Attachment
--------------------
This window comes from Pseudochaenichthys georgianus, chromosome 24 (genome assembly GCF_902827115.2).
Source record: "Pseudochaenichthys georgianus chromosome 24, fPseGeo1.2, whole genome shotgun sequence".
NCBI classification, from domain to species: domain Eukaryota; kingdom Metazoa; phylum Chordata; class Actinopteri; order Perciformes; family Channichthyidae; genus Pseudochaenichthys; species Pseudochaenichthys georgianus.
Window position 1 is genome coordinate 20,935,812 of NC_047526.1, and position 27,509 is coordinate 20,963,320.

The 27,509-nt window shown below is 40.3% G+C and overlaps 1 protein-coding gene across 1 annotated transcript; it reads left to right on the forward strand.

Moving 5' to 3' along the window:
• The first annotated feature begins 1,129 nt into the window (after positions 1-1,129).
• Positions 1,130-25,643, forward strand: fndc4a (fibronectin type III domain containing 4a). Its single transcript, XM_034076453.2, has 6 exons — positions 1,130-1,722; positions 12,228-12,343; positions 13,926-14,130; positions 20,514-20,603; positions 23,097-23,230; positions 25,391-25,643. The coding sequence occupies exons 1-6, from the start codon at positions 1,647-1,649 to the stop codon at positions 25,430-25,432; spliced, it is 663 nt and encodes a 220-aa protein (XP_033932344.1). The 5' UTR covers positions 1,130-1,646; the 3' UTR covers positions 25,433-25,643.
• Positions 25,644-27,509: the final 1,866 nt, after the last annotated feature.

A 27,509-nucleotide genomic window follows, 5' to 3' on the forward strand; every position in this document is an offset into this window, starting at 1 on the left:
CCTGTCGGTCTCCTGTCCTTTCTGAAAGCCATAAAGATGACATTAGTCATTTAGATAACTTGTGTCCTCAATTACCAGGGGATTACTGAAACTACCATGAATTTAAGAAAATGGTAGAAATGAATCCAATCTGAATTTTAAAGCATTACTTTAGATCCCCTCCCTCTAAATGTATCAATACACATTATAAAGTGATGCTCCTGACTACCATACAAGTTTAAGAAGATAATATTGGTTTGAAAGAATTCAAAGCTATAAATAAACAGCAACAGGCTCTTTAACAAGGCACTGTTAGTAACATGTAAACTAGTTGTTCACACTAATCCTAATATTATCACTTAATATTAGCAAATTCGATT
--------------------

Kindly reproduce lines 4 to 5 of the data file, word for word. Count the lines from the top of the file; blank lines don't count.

Window position 1 is genome coordinate 20,935,812 of NC_047526.1, and position 27,509 is coordinate 20,963,320.

The 27,509-nt window shown below is 40.3% G+C and overlaps 1 protein-coding gene across 1 annotated transcript; it reads left to right on the forward strand.